Russia gold buying: Putin's HEAVY gold buying 'BAD SIGN' for WORLD PEACE

Russia has been stockpiling gold for years, but hit a six-year high in the first quarter of 2019, the World Gold Council (WGO) reports. Russia became a whole lot shinier as it increased its reserves by 145.5 tons from the beginning of the year until the end of March. The massive amount is a 68 percent increase from the same period in 2018.

Adrian Ash, Director of Research at BullionVault told Mr Putin’s heavy gold buying is a bad sign for world peace.

He said: “Heavy gold-buying by governments or central banks is rarely a good sign for world peace and co-operation.”

Moscow’s stockpiling of gold comes as they drastically attempt to reduce the central banks US Treasury holdings, as well as to “de-dollarise” the nation.

By doing so, Russia protects its own interest from a potential fall in the world economy and gold is often considered as a hedge against any fall in value of the US dollar.

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However, although Russia is the biggest gold buyer in the world right now, they are only the fifth-biggest holder of gold in the world.

Mr Ash continued: “Despite quadrupling in size since 2009, Moscow’s gold holdings still represent less than 20 percent of its total foreign reserves.

“That compares to 75 percent for the United States and 50 percent for Western Europe, so there’s room to increase.”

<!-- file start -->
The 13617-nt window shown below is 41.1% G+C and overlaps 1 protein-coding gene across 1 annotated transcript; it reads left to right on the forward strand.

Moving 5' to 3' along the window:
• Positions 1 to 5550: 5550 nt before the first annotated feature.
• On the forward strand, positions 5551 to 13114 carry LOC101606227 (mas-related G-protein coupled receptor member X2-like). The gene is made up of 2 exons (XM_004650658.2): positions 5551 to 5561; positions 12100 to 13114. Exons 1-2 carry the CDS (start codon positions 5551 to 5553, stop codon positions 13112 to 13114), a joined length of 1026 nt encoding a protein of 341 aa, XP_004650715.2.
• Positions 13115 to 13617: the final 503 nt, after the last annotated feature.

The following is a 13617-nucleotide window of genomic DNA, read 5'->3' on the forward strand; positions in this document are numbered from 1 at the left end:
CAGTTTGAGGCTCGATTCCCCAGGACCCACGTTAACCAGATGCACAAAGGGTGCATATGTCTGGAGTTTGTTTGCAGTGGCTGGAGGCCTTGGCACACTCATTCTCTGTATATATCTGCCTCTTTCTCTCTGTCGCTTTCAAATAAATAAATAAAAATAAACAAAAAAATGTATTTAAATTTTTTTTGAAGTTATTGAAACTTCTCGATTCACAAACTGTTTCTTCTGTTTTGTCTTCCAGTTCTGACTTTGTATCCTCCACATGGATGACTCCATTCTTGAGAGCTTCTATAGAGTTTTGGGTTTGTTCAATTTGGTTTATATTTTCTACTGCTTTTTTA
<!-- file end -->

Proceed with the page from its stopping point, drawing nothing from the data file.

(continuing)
But the director added: “Russia is already shaking up the global gold market, because in 2018 Moscow bought almost all of Russia’s gold-mining output, now the third largest behind China and Australia.

“That’s helping support the gold price by keeping a big chunk of new supply off the market.”

And if the purchasing of gold continues in the same pace, it may move past France and Italy and enter the top three gold-holders within a year.

Mr Ash said: “The golden rule is that whoever owns the gold has the power.

“While gold hasn’t had any official role in the monetary system for nearly 50 years, it’s no coincidence that the United States remains by far the largest national holder.

“To match the size of US holdings, Moscow would need to keep buying Russia’s entire mine output for the next 20 years.

“Gold tends to do well when other assets do badly. So like any central bank Russia holds physical gold because it offers security and spreads risk.

“Moscow also sees gold as a way to limit US power by reducing its exposure to the Dollar.”